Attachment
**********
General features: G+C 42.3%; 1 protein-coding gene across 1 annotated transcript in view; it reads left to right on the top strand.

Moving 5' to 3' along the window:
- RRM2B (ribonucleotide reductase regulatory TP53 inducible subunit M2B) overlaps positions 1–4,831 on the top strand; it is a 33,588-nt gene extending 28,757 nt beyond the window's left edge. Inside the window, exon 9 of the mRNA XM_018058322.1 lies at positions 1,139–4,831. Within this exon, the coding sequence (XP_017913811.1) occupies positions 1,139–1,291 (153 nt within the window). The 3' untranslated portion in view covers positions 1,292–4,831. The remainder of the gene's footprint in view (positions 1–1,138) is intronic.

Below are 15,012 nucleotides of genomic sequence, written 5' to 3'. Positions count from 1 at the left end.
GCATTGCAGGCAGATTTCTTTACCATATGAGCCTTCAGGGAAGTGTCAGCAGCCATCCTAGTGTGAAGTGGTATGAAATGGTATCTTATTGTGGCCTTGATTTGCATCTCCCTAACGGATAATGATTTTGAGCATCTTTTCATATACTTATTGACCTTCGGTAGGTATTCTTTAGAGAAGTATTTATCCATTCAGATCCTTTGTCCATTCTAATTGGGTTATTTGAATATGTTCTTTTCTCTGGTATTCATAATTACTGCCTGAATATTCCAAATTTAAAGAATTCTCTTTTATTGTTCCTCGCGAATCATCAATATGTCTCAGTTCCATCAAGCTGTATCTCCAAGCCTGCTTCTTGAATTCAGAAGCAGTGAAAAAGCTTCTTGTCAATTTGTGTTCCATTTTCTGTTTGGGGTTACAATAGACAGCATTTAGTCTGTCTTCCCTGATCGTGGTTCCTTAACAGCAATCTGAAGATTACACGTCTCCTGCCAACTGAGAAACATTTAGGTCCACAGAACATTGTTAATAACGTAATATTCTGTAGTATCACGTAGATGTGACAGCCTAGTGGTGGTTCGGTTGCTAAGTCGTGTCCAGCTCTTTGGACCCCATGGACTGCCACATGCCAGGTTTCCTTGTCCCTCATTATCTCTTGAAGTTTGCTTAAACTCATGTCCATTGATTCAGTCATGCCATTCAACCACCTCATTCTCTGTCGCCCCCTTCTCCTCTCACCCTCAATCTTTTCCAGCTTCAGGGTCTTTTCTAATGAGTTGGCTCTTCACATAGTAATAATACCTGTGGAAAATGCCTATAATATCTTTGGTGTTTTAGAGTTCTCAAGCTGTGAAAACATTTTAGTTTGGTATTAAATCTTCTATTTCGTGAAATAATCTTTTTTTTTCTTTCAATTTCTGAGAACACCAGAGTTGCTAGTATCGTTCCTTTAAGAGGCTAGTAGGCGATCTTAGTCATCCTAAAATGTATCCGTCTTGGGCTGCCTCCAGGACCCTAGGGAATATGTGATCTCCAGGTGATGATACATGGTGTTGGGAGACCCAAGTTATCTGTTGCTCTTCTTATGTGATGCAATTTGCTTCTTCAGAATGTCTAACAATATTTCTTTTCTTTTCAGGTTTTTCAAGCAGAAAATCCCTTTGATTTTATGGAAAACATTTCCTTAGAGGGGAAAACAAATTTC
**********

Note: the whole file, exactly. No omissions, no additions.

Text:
General features: G+C 42.3%; 1 protein-coding gene across 1 annotated transcript in view; it reads left to right on the top strand.

Moving 5' to 3' along the window:
- RRM2B (ribonucleotide reductase regulatory TP53 inducible subunit M2B) overlaps positions 1–4,831 on the top strand; it is a 33,588-nt gene extending 28,757 nt beyond the window's left edge. Inside the window, exon 9 of the mRNA XM_018058322.1 lies at positions 1,139–4,831. Within this exon, the coding sequence (XP_017913811.1) occupies positions 1,139–1,291 (153 nt within the window). The 3' untranslated portion in view covers positions 1,292–4,831. The remainder of the gene's footprint in view (positions 1–1,138) is intronic.

Below are 15,012 nucleotides of genomic sequence, written 5' to 3'. Positions count from 1 at the left end.
GCATTGCAGGCAGATTTCTTTACCATATGAGCCTTCAGGGAAGTGTCAGCAGCCATCCTAGTGTGAAGTGGTATGAAATGGTATCTTATTGTGGCCTTGATTTGCATCTCCCTAACGGATAATGATTTTGAGCATCTTTTCATATACTTATTGACCTTCGGTAGGTATTCTTTAGAGAAGTATTTATCCATTCAGATCCTTTGTCCATTCTAATTGGGTTATTTGAATATGTTCTTTTCTCTGGTATTCATAATTACTGCCTGAATATTCCAAATTTAAAGAATTCTCTTTTATTGTTCCTCGCGAATCATCAATATGTCTCAGTTCCATCAAGCTGTATCTCCAAGCCTGCTTCTTGAATTCAGAAGCAGTGAAAAAGCTTCTTGTCAATTTGTGTTCCATTTTCTGTTTGGGGTTACAATAGACAGCATTTAGTCTGTCTTCCCTGATCGTGGTTCCTTAACAGCAATCTGAAGATTACACGTCTCCTGCCAACTGAGAAACATTTAGGTCCACAGAACATTGTTAATAACGTAATATTCTGTAGTATCACGTAGATGTGACAGCCTAGTGGTGGTTCGGTTGCTAAGTCGTGTCCAGCTCTTTGGACCCCATGGACTGCCACATGCCAGGTTTCCTTGTCCCTCATTATCTCTTGAAGTTTGCTTAAACTCATGTCCATTGATTCAGTCATGCCATTCAACCACCTCATTCTCTGTCGCCCCCTTCTCCTCTCACCCTCAATCTTTTCCAGCTTCAGGGTCTTTTCTAATGAGTTGGCTCTTCACATAGTAATAATACCTGTGGAAAATGCCTATAATATCTTTGGTGTTTTAGAGTTCTCAAGCTGTGAAAACATTTTAGTTTGGTATTAAATCTTCTATTTCGTGAAATAATCTTTTTTTTTCTTTCAATTTCTGAGAACACCAGAGTTGCTAGTATCGTTCCTTTAAGAGGCTAGTAGGCGATCTTAGTCATCCTAAAATGTATCCGTCTTGGGCTGCCTCCAGGACCCTAGGGAATATGTGATCTCCAGGTGATGATACATGGTGTTGGGAGACCCAAGTTATCTGTTGCTCTTCTTATGTGATGCAATTTGCTTCTTCAGAATGTCTAACAATATTTCTTTTCTTTTCAGGTTTTTCAAGCAGAAAATCCCTTTGATTTTATGGAAAACATTTCCTTAGAGGGGAAAACAAATTTC